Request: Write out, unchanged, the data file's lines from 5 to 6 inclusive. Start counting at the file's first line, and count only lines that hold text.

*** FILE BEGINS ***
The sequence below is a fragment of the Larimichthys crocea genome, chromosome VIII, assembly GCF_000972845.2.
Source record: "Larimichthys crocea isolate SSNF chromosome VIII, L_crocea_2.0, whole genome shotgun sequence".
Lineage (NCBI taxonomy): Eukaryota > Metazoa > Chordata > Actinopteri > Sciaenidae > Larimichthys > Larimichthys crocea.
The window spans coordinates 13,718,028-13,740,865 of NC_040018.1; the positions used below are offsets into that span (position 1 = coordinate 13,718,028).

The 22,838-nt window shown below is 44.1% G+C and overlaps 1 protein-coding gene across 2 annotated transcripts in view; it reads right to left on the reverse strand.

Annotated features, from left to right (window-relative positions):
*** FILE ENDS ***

The 22,838-nt window shown below is 44.1% G+C and overlaps 1 protein-coding gene across 2 annotated transcripts in view; it reads right to left on the reverse strand.

Annotated features, from left to right (window-relative positions):